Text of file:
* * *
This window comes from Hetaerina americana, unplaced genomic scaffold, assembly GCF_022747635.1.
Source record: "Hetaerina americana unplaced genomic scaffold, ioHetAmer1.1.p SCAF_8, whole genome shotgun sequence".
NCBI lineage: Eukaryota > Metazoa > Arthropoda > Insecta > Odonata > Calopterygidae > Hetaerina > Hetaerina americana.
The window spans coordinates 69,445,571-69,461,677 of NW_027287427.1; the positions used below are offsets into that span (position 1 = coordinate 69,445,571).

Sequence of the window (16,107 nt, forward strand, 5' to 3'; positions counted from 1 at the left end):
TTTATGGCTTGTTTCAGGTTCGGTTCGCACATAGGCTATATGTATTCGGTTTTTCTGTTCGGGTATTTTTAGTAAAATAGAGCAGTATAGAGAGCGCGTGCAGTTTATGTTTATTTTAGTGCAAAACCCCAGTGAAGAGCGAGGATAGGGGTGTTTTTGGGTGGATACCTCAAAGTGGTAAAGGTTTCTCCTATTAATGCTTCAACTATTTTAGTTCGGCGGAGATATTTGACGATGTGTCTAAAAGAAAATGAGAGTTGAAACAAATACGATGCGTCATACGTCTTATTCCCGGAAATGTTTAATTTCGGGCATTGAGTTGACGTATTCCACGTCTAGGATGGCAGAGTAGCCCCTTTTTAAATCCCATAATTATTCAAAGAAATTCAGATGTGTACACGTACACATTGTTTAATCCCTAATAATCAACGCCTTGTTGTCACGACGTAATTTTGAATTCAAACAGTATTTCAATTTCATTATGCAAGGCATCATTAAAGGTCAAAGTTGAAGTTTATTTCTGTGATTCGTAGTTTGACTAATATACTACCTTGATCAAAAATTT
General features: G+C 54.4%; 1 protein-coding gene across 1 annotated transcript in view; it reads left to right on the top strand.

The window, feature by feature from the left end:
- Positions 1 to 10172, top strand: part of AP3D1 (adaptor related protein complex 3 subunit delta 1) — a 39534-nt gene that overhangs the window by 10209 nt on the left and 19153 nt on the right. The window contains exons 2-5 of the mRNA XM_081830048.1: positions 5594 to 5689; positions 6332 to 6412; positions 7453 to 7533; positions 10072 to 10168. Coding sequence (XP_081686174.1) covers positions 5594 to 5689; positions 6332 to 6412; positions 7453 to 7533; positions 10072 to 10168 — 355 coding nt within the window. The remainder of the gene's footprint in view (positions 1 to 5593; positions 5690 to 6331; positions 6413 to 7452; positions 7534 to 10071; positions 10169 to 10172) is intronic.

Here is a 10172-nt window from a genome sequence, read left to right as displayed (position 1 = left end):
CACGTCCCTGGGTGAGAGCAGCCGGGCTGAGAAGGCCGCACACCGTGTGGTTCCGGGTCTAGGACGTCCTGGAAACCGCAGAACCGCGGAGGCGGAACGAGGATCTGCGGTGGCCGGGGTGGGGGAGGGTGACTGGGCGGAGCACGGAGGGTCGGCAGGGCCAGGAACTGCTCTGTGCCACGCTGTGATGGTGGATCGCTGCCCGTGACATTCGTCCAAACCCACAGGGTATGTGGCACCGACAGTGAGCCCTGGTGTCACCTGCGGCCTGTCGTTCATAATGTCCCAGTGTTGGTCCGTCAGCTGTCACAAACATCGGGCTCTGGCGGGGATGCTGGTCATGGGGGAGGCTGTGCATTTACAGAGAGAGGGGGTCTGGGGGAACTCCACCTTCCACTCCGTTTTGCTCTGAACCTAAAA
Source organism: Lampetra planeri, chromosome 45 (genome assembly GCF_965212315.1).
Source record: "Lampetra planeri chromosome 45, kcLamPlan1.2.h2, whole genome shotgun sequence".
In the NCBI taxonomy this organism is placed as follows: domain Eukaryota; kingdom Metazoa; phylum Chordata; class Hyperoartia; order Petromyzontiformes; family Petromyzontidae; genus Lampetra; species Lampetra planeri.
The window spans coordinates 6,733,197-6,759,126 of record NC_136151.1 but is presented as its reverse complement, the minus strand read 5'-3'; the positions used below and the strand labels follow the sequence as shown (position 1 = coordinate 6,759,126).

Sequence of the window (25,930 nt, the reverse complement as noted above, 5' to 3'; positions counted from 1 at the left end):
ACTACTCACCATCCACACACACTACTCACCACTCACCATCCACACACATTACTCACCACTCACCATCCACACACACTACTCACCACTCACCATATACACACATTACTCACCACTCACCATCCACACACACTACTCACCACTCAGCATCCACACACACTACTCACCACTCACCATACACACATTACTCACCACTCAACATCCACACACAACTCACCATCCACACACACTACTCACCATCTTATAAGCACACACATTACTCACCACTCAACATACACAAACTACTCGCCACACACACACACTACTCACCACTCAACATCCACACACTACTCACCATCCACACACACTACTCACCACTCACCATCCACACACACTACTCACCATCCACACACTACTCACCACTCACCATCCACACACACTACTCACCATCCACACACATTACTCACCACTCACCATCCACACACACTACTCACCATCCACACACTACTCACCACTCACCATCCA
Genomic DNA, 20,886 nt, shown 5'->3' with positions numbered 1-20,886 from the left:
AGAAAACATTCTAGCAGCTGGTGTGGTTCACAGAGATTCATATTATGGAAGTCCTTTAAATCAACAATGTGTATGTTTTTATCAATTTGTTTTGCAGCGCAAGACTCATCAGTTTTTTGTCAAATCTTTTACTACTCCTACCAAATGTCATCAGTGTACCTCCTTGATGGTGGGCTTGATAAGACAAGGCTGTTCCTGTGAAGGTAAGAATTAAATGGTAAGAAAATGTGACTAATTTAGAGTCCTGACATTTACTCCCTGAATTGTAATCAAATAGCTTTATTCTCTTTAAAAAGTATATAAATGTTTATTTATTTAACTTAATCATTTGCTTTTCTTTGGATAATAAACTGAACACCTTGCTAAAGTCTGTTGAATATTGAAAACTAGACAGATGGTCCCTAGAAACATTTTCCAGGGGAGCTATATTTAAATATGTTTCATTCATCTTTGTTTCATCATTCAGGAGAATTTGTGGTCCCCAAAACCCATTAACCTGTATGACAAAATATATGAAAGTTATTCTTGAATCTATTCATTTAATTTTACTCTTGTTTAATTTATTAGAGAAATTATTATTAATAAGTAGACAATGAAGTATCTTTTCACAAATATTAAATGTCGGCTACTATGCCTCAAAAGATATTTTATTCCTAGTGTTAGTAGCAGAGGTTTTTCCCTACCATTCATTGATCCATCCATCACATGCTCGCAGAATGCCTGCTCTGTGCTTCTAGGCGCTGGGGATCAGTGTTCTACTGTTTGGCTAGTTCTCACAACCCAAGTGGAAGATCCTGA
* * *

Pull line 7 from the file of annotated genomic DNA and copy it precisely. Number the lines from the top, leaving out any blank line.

General features: G+C 54.4%; 1 protein-coding gene across 1 annotated transcript in view; it reads left to right on the top strand.